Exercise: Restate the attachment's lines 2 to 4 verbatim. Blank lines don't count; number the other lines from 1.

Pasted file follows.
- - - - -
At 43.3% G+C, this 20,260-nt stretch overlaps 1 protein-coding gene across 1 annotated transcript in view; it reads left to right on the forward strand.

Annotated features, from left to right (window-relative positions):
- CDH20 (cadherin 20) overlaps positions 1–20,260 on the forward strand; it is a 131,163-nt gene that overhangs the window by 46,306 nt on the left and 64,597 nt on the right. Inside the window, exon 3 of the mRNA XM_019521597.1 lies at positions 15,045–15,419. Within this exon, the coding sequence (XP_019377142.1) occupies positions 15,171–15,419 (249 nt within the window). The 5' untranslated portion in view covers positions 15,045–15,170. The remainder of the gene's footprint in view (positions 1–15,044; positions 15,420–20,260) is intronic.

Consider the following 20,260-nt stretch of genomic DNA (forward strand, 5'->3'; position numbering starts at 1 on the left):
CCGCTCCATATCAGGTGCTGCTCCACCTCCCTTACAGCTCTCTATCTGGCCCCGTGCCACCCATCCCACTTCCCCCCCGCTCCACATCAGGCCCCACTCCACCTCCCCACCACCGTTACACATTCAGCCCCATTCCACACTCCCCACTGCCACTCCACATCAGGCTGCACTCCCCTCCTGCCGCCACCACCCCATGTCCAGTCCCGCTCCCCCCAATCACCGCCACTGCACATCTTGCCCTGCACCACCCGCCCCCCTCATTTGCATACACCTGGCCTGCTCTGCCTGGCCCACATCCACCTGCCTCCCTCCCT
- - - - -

Annotated features, from left to right (window-relative positions):
- CDH20 (cadherin 20) overlaps positions 1–20,260 on the forward strand; it is a 131,163-nt gene that overhangs the window by 46,306 nt on the left and 64,597 nt on the right. Inside the window, exon 3 of the mRNA XM_019521597.1 lies at positions 15,045–15,419. Within this exon, the coding sequence (XP_019377142.1) occupies positions 15,171–15,419 (249 nt within the window). The 5' untranslated portion in view covers positions 15,045–15,170. The remainder of the gene's footprint in view (positions 1–15,044; positions 15,420–20,260) is intronic.

Consider the following 20,260-nt stretch of genomic DNA (forward strand, 5'->3'; position numbering starts at 1 on the left):